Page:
Chef, a new Ruby-based configuration and provisioning tool, has been announced. Chef offers integration with multiple tools and platforms across extended networks, using "cookbooks" to define how to install and update applications across large networks like large web server farms, or cloud-computing platforms.
In this presentation, Ian Flint, Director of Operations for Bix, Yahoo!’s online contest service, tries to explain the infrastructure and architecture employed by Yahoo! to keep going a multitude of servers running of different platforms and offering different services.
In this interview taken by InfoQ’s Ryan Slobojan, Dan Farino, Chief Systems Architect at MySpace, talks about the system architecture and the challenges faced when building a very large online community. Because MySpace is built almost entirely on the .NET Framework, Dan explains how a .NET product scales on hundreds of servers.
Kenai is a new project hosting platform from Sun. It offers a comprehensive set of services for open source projects, including source code management and issue-tracking, and most notably, it is built with JRuby on Rails.
Continuous integration is an agile practice in which each code change committed is automatically built and tested, reducing the cost of bugs by catching many of them as soon as they are introduced. Today, ThoughtWorks released Cruise, extending continuous integration to application testing and deployment. Cruise runs on Windows, Mac OS X and Linux, and includes support for .NET, Java, and Ruby.
Agile brings to organizations, among other things, small teams coupled with constant change. Navigating this effectively requires understanding what this means to Software Configuration Management practices. The July edition of CM Journal's "cm//crossroads" is dedicated to helping people meet this challenge successfully.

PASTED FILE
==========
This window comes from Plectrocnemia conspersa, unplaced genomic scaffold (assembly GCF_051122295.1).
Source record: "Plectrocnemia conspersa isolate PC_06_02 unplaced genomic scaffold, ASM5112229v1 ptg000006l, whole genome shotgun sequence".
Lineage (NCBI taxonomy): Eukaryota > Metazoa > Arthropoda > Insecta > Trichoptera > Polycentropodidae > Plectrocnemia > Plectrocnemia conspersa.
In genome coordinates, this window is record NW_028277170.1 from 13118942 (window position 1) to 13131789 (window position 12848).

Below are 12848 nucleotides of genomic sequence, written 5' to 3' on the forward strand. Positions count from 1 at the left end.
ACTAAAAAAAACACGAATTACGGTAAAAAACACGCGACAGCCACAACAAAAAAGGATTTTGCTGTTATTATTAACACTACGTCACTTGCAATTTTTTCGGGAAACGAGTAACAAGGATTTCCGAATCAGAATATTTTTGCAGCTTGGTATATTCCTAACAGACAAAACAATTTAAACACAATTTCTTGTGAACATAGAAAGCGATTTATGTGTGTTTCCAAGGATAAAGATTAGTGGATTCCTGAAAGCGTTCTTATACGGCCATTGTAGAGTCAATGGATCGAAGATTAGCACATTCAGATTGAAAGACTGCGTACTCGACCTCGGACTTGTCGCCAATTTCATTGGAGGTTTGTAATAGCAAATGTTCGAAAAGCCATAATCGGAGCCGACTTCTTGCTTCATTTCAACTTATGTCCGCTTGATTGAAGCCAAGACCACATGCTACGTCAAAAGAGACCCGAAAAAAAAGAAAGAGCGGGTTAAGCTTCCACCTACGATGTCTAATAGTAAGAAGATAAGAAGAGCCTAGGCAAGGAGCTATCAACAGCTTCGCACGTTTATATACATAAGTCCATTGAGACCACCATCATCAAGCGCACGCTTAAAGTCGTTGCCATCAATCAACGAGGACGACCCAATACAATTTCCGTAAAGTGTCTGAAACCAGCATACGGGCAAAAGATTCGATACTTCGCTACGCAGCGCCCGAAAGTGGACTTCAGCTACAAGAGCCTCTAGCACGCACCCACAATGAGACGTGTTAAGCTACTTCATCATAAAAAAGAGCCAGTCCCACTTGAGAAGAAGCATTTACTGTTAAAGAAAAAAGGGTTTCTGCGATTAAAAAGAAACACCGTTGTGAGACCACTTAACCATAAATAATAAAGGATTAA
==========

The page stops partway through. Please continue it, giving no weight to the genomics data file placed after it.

Subversion, a mature open source version control system used by many open source projects, has just released version 1.5. New features include: merge tracking, sparse checkouts, and conflict resolution in the command line client.
Many agree that the minimum set of Agile practices includes disciplined version control. In particular, when several development teams work in the same codebase, to ensure there's a clean, releasable version at the end of every iteration, they need a plan. Henrik Kniberg's proven scheme is a useful guide for teams. This detailed paper includes the entire method and even a cheatsheet.
There has been a lot of discussion on various agile forums and blogs about the difference between 'Done' and 'Shippable'. It might sound like both mean the same, however discussions on the lists and various blogs suggest that these are still widely misunderstood, mis-used terms. Here's a roundup of recommendations about how to handle "Done."
The idea of continuous production has been around for some time, with Cal Henderson revealing in 2005 that Flickr releases code to production about every 30 minutes. InfoQ investigates continuous production and explores the effects it has on the product lifecycle, and in turn the host organisation.
A recent article published in IBM developerWorks talks about automating Continuous Integration and Code Inspection tasks in a build process using open source tools. It explains how to install and configure Hudson server with Subversion, Ant, and software inspection tools like FindBugs and PMD to create a build process with continuous feedback on test results and defects.
Spring 2.5: Drop-in upgrade for 2.0 with OSGi bundles, full annotation-based configuration & AspectJ
The first release candidate of Spring 2.5, formerly known as version 2.1, was recently released. InfoQ spoke with Spring framework lead developer Juergen Hoeller to learn more about this release.
The new Ruby Gems release 0.9.4.5 adds optimizations and new features, such as automatic installation of platform gems. Also, it's compatible with Ruby 1.9, making it fit for inclusion in the standard Ruby 1.9 release.
FiveRuns, an enterprise Rails company, have built an installer for Ruby and associated packages.
A discussion in the JRuby space is resurfacing: Should the project move to Java 5. Is it worth breaking compatibility with Java 1.4? Using languages features like Annotations and Enums would be useful, as well as and not having to use a backport of the Concurrency libs. We look at the pros and cons.